MILAN/LONDON (Reuters) – UniCredit is urgently reviewing its Russian business and could decide on a costly exit of the country after its invasion of Ukraine, the Italian bank’s CEO said on Tuesday, as markets watch for a payment on Russian sovereign debt.
Unicredit (MI:CRDI) Chief Executive Andrea Orcel also said the economic environment had changed because of the Ukraine crisis and the bank was now assuming there would be stagflation – or a combination of low growth and high inflation.
Italy’s second-biggest bank last week said a full write-off of its Russian business, including cross-border exposure, would cost around 7.4 billion euros ($8.1 billion), leaving its plans to distribute capital to shareholders hanging by a thread.
UniCredit is one of Europe’s banks most exposed to Russia.
Its shares fell 3.2%, and an index of European banking stocks was down 1.8%.
Russia has $117 million in payments due on Wednesday on two dollar-denominated Eurobonds. Its finance ministry has said it will make the payments in roubles if sanctions prevent it from paying in dollars – a move markets would view as a default.
A default would add further pain to Russia’s economy and financial system, making it harder for Moscow to find new lending sources and raising future borrowing costs, a U.S. Treasury official said late on Monday.
The official told Reuters the Treasury believes there are limited direct exposures in the U.S. financial system to Russian sovereign bonds and the main impact would fall on a Russian economy already reeling under the weight of Western sanctions.
Russia is subject to stringent sanctions and has introduced countermeasures following the invasion of Ukraine, which it calls a “special operation.”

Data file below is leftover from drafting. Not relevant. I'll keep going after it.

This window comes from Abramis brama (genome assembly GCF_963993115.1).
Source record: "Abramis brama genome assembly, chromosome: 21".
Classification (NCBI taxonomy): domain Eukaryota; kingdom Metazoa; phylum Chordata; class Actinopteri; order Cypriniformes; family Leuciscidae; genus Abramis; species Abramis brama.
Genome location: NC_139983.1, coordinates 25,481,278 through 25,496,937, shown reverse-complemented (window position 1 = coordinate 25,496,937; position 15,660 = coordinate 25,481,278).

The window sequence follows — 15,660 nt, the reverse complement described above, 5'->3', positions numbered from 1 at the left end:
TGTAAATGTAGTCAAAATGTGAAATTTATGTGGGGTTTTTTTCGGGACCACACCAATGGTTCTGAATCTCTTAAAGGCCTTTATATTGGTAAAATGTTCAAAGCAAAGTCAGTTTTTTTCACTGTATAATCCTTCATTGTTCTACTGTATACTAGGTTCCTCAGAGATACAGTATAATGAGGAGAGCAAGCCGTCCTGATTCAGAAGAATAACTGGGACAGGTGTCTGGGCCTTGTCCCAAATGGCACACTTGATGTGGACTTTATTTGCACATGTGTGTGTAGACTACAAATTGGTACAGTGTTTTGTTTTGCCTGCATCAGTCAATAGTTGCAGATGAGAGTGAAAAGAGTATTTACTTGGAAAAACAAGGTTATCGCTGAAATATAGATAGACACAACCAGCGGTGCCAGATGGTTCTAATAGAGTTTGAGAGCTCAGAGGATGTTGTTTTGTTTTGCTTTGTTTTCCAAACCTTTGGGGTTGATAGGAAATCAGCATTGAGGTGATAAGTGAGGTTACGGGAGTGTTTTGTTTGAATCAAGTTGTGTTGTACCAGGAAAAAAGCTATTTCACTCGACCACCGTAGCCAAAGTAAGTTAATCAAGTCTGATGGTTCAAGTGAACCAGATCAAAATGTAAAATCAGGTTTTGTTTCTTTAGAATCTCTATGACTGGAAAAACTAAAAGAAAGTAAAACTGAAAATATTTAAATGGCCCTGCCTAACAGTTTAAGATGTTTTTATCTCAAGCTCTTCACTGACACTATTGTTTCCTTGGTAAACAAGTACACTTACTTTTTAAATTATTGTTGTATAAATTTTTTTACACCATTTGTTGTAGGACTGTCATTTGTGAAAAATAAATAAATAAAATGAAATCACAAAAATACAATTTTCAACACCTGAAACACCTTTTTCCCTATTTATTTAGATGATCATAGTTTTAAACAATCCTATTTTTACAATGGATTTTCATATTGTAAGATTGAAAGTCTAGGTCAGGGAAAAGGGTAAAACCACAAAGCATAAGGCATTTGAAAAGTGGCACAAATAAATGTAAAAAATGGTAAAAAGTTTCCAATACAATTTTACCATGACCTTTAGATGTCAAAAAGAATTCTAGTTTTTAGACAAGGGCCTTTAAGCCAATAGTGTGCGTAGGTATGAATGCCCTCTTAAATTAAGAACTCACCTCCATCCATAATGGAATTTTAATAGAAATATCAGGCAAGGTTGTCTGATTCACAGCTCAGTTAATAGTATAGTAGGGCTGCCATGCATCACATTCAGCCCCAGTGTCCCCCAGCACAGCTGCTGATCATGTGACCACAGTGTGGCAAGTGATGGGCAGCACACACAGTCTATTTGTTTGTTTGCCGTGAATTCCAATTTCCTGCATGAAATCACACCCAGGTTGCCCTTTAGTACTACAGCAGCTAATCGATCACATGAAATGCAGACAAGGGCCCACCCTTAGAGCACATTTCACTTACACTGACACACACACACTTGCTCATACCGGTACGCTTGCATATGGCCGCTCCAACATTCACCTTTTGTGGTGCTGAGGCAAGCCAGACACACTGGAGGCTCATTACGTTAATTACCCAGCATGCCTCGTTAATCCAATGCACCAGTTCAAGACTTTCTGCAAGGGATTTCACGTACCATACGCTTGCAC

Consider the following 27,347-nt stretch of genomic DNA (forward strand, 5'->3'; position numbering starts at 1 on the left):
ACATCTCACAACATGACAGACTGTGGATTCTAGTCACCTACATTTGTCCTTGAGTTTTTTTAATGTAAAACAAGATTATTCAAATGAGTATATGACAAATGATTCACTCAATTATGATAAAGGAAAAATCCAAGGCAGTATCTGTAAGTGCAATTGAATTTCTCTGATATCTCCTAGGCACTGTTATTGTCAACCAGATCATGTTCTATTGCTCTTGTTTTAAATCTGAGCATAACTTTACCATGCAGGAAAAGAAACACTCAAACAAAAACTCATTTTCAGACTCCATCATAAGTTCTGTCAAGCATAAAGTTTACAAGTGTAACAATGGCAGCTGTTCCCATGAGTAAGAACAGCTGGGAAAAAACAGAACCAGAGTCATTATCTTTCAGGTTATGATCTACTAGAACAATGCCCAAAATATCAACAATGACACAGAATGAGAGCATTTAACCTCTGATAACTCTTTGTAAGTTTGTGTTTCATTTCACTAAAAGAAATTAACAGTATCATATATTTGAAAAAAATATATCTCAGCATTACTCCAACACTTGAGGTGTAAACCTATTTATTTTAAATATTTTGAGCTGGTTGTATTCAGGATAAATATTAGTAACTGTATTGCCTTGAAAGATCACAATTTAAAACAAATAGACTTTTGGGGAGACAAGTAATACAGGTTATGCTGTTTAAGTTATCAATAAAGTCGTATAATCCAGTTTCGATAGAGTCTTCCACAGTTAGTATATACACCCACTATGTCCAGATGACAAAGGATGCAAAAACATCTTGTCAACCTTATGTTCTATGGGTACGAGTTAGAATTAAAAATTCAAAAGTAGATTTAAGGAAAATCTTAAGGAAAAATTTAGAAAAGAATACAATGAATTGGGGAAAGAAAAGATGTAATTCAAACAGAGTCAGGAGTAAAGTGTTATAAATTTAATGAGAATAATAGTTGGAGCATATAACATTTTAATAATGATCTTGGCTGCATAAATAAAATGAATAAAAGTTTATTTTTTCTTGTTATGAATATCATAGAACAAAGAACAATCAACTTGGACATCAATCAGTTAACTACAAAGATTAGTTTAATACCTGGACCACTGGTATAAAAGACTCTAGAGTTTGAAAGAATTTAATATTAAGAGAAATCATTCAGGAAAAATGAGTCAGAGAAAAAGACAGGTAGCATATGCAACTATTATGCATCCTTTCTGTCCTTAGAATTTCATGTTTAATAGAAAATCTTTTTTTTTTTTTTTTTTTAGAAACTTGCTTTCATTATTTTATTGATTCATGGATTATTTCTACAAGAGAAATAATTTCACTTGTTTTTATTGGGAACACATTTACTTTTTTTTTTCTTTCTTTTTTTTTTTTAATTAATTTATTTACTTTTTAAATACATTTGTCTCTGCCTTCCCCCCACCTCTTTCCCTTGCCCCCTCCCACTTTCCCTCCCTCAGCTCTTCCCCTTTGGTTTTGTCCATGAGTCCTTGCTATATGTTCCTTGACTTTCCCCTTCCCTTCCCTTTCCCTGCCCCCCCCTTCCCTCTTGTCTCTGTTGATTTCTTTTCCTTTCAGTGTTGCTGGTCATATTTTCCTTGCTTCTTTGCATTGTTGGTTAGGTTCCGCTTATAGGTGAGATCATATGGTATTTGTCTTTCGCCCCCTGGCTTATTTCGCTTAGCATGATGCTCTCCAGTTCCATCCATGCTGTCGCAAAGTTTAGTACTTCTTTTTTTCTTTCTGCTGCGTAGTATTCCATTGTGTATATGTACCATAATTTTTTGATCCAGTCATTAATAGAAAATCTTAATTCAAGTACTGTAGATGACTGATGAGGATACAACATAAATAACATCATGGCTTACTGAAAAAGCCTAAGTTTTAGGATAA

In a sign of the pressure, the Russian central bank said it would suspend the buying of gold from banks from Tuesday to meet increased demand for the precious metal from households.
Ukraine hopes to open nine corridors on Tuesday to evacuate civilians trapped by Russian forces and will try to deliver humanitarian supplies to the besieged port of Mariupol, said Deputy Prime Minister Iryna Vereshchuk.
Western governments continue to ratchet up the pressure.
The European Union has banned top credit rating firms from rating Russia’s sovereign debt and the country’s companies as part of its latest sanctions package, the European Commission said on Tuesday.
Britain said it had stopped all government-backed export finance to Russia and Belarus.
Private trade credit insurers are also holding back from providing cover for Russia and Ukraine, industry sources say, making exports to the countries more difficult.
Commercial insurance market Lloyd’s of London said it was looking to apply sanctions pressure on Russia through the cyber, aerospace and political risk insurance markets.
($1 = 0.9088 euros)